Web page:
Can You Go Home Again to the Way of Improvement?

Paul Harvey

First, to the many of you who wrote kind notes to me concerning the death of my father, my thanks and gratitude. I'm back and looking forward to a school year with my long-suffering students.

Our contributing editor John Fea has been active here and on his own blog with updates on religion and presidential politics. John's book The Way of Improvement Leads Home has just received a wonderful review from the prolific Lauren Winner at Books And Culture -- no link yet, so just subscribe already. Lauren addresses the broader issue of how the life of Phillip Vickers Fithian speaks to the issue of what happens when the provincial encounters the cosmopolitan -- the can you go home again question. She writes:

Though firmly embedded in the particulars of the 18th century, the story Fea tells has resonance today. That is one of the many reasons I so love this book -- Fithian's problem is no less acute today for men and women whose education takes them geographically and imaginatively beyond their local communities. . . we may flatter our post-modern selves by imagining that we have moved beyond the Enlightenment, now ironically criticized for its parochialism. But the tensions between cosmopolitan aspirations and local commitments are with us still.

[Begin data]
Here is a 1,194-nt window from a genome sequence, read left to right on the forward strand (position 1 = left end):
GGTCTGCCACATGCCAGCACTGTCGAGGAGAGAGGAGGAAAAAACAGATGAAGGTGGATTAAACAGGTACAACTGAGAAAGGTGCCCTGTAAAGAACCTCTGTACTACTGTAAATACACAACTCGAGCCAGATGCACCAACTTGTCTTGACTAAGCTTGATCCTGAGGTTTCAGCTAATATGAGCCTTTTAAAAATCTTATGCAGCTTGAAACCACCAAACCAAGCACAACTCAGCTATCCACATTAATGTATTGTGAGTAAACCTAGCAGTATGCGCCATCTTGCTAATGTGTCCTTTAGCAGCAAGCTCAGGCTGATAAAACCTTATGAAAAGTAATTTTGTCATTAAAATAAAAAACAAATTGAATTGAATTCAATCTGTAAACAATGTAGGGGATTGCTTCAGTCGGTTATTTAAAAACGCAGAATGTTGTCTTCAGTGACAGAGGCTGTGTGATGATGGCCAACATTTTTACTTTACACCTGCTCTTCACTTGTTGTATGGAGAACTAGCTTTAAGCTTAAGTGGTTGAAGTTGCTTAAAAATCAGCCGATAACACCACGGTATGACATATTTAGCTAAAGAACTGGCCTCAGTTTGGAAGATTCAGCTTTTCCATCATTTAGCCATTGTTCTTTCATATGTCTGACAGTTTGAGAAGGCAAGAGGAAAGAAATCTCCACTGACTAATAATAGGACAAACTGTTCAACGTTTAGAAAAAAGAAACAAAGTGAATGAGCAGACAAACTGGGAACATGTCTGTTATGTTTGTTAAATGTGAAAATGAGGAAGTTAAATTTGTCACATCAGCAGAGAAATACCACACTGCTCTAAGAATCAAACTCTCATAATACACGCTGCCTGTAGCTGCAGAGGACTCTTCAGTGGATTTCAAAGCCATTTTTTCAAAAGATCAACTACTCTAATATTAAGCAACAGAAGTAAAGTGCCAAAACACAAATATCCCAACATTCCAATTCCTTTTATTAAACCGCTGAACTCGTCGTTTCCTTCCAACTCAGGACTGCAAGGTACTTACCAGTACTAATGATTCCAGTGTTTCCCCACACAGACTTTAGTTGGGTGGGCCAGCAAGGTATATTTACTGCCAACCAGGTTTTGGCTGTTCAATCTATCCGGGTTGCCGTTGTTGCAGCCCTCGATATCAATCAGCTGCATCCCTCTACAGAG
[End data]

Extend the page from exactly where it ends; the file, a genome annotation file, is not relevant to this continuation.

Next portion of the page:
Reminds me also of John's recent post about whether Joe Biden's rootedness in working-class Catholic PA will offset Obama's cosmopolitan persona.


Randall said…
It's as great issue of Books and Culture. Glad to see my two colleagues, Yerxa and Giberson, in the issue as well. Fea deserves the attention. This is a terrific book.

Paul, great to have you back with us. My condolences. Losing a father is the hardest thing.
Unknown said…
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Anonymous said…
Growing up many African-American churches believe in "Speaking in Tongues". In fact in some modern black movies they sometimes talk about it or have scenes where they do. On shows like "Martin" about Martin Lawrence and movies and plays by Tyler Perry, have references about "Speaking in Tongues". It was very common in black communities.

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